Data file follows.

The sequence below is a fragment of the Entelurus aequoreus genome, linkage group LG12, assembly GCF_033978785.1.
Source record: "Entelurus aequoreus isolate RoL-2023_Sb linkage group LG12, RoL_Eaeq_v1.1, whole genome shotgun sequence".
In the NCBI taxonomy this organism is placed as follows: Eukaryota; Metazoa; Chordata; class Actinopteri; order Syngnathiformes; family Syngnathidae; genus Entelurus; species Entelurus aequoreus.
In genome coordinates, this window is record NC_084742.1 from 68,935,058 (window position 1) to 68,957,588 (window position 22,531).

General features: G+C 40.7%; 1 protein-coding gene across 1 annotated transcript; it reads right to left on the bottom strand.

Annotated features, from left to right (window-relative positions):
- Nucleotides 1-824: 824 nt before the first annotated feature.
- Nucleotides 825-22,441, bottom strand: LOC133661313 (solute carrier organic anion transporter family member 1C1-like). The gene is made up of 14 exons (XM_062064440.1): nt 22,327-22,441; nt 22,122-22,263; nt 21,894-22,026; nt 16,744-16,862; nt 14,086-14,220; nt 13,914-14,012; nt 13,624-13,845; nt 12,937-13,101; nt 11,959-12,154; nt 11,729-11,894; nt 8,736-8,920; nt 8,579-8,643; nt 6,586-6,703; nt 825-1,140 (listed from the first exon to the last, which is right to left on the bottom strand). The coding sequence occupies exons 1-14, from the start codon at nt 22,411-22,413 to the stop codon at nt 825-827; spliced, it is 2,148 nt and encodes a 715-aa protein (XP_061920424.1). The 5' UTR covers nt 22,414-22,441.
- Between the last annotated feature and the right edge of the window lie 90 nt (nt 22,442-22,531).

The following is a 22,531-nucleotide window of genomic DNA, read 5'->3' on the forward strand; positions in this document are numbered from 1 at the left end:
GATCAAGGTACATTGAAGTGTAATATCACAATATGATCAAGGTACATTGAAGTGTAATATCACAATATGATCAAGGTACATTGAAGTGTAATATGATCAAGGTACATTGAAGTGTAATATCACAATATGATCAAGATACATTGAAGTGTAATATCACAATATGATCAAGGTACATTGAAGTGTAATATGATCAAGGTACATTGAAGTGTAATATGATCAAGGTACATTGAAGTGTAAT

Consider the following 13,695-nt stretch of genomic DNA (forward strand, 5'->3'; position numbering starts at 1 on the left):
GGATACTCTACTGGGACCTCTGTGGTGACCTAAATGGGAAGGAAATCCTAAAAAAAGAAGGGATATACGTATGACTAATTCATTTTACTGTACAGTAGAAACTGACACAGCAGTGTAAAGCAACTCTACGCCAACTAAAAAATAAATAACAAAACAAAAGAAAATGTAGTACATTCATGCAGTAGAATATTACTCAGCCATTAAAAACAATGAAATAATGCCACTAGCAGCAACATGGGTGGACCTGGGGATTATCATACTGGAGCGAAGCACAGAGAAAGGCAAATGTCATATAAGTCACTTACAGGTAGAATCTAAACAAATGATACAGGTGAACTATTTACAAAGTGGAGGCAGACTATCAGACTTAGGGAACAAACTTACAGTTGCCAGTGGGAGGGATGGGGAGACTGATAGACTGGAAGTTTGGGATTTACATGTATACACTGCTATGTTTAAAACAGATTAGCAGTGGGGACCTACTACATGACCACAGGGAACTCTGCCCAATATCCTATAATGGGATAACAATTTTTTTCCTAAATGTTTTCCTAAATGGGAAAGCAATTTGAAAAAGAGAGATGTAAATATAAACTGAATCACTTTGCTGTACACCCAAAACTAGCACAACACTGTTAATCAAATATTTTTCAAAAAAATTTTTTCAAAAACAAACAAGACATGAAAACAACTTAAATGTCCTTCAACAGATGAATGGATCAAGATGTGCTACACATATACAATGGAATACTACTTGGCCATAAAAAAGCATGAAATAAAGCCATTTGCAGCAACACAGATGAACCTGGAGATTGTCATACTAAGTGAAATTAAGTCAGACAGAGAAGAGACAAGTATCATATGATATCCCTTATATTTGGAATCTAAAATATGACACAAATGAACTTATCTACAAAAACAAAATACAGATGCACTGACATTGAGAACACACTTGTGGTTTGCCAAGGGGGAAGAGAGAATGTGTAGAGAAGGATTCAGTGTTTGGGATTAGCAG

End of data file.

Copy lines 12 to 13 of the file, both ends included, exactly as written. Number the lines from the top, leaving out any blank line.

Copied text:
Consider the following 13,695-nt stretch of genomic DNA (forward strand, 5'->3'; position numbering starts at 1 on the left):
GGATACTCTACTGGGACCTCTGTGGTGACCTAAATGGGAAGGAAATCCTAAAAAAAGAAGGGATATACGTATGACTAATTCATTTTACTGTACAGTAGAAACTGACACAGCAGTGTAAAGCAACTCTACGCCAACTAAAAAATAAATAACAAAACAAAAGAAAATGTAGTACATTCATGCAGTAGAATATTACTCAGCCATTAAAAACAATGAAATAATGCCACTAGCAGCAACATGGGTGGACCTGGGGATTATCATACTGGAGCGAAGCACAGAGAAAGGCAAATGTCATATAAGTCACTTACAGGTAGAATCTAAACAAATGATACAGGTGAACTATTTACAAAGTGGAGGCAGACTATCAGACTTAGGGAACAAACTTACAGTTGCCAGTGGGAGGGATGGGGAGACTGATAGACTGGAAGTTTGGGATTTACATGTATACACTGCTATGTTTAAAACAGATTAGCAGTGGGGACCTACTACATGACCACAGGGAACTCTGCCCAATATCCTATAATGGGATAACAATTTTTTTCCTAAATGTTTTCCTAAATGGGAAAGCAATTTGAAAAAGAGAGATGTAAATATAAACTGAATCACTTTGCTGTACACCCAAAACTAGCACAACACTGTTAATCAAATATTTTTCAAAAAAATTTTTTCAAAAACAAACAAGACATGAAAACAACTTAAATGTCCTTCAACAGATGAATGGATCAAGATGTGCTACACATATACAATGGAATACTACTTGGCCATAAAAAAGCATGAAATAAAGCCATTTGCAGCAACACAGATGAACCTGGAGATTGTCATACTAAGTGAAATTAAGTCAGACAGAGAAGAGACAAGTATCATATGATATCCCTTATATTTGGAATCTAAAATATGACACAAATGAACTTATCTACAAAAACAAAATACAGATGCACTGACATTGAGAACACACTTGTGGTTTGCCAAGGGGGAAGAGAGAATGTGTAGAGAAGGATTCAGTGTTTGGGATTAGCAG